What do you think?

Anything to add?

Don’t-Be-a-Slave-to-Writer’s-BlockHello there. Sorry I haven’t been writing very much here recently. I’m trying to write “321” the evangelistic book right now. Please pray for that project if you remember. And perhaps you can help me with something….

At one point in the book I talk about the four fundamental realities you can choose between in the beginning – nothing, chaos, power or love (see here for the seed of the idea). Was wondering if you had any good quotes for each of the options.

If you believe in the beginning there was nothing – life is absurd, meaningless, hopeless.

If you believe in the beginning there was chaos – life is endless struggle and power plays.

If you believe in the beginning there was power – life is a slavery to almighty god or law or fate.

If you believe in the beginning there was love – life is about finding your place in God’s family of love.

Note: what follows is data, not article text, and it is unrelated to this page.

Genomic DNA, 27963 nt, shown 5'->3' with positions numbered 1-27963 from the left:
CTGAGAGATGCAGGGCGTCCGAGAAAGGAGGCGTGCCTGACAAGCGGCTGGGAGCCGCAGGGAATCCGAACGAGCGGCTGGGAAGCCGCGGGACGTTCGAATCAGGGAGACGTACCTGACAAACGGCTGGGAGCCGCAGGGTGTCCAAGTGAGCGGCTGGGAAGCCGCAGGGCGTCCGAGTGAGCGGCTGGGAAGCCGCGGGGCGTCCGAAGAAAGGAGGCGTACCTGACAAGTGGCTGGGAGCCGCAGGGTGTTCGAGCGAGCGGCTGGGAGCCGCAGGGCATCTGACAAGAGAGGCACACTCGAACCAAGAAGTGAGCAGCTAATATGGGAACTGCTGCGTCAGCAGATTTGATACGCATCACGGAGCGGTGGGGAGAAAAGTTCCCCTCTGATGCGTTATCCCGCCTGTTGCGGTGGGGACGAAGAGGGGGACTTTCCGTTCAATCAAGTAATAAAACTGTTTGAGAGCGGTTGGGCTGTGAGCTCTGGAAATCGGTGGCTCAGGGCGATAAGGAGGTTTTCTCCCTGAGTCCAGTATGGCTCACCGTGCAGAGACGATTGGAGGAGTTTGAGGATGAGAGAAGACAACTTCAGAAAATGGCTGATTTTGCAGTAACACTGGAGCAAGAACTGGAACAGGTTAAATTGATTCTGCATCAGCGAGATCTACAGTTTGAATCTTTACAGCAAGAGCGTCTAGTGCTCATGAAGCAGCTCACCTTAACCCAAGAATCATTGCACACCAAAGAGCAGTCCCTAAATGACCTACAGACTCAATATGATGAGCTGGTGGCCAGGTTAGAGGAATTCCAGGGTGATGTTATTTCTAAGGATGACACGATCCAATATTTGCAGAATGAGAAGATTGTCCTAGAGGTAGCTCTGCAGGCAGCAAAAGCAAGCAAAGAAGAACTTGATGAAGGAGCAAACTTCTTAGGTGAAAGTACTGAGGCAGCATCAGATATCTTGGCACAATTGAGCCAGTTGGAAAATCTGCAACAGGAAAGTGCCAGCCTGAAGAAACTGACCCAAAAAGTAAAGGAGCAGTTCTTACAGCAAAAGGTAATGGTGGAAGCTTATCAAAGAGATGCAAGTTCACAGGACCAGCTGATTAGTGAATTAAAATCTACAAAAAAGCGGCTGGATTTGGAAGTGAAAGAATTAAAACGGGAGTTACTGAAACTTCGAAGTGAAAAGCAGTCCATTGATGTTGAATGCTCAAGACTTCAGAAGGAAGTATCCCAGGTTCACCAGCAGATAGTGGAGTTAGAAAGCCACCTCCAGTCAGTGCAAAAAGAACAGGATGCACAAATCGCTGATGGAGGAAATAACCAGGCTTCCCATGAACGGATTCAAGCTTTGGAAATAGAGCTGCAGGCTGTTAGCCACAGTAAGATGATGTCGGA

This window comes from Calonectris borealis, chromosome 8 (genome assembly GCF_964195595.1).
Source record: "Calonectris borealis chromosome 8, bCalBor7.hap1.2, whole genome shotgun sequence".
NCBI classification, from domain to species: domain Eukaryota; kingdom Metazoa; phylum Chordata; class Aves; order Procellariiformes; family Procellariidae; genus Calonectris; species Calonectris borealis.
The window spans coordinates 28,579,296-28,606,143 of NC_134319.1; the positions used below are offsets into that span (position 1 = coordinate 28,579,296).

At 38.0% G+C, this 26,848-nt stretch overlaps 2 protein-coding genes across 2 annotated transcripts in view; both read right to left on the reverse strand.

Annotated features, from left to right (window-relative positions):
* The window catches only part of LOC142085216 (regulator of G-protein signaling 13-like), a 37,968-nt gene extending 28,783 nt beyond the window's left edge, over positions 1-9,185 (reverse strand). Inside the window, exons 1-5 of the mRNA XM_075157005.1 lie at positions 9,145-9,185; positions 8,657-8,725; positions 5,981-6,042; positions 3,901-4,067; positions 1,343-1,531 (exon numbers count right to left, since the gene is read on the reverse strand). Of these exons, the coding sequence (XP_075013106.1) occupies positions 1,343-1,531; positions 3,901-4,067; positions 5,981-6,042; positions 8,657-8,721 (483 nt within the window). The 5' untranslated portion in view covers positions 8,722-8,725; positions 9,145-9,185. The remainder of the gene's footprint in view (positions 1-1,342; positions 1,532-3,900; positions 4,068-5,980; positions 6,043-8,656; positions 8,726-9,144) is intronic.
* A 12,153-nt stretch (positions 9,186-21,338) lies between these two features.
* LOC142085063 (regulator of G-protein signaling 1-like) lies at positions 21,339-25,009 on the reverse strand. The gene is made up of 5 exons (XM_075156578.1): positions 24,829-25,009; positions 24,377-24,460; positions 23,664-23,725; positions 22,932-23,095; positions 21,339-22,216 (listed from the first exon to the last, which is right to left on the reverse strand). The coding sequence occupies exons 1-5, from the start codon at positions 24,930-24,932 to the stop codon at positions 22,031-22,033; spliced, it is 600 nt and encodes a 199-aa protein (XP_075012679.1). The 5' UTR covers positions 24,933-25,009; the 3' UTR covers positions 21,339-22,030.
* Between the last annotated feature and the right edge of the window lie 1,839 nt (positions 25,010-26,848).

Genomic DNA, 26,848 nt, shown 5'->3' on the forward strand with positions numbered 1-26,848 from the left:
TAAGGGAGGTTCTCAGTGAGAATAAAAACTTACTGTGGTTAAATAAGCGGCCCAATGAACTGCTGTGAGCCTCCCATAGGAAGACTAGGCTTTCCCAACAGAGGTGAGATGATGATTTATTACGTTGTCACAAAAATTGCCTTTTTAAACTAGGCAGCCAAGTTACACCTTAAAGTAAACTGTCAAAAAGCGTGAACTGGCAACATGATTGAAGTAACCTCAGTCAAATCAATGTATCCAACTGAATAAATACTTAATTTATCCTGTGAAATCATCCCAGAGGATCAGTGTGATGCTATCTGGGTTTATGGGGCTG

Do you have any quotes from nihilists, ultra-Darwinians, determinists, theologians or others that would put flesh on those bones?

 

Psalm 143 sermon

Psalm 143

TEXT

POWERPOINT

AUDIO

…The Book of Psalms is Jesus’ prayer journal. But don’t worry, He’s very happy for us to be reading His prayer journal. It’s not confidential. We’re meant to own these prayers ourselves and the Spirit helps us to pray Jesus’s prayers to the Father.

This is such a relief. Because, just speaking for myself, I’m very bad at praying. And when I feel desperate and faint and spiritually thirsty, I’m just no good at articulating that, whether before God or anyone else for that matter.

So, how wonderful to know that Jesus has felt those things Himself. He knows what it is to be flat on His face in desperation, sweating blood, overwhelmed with sorrow to the point of death. He knows about betrayal and loss and excruciating pain. He knows about the valley of the shadow of death. He knows how it feels to be utterly ashamed, utterly alone, utterly godforsaken.  God the Son knows ALL these feelings.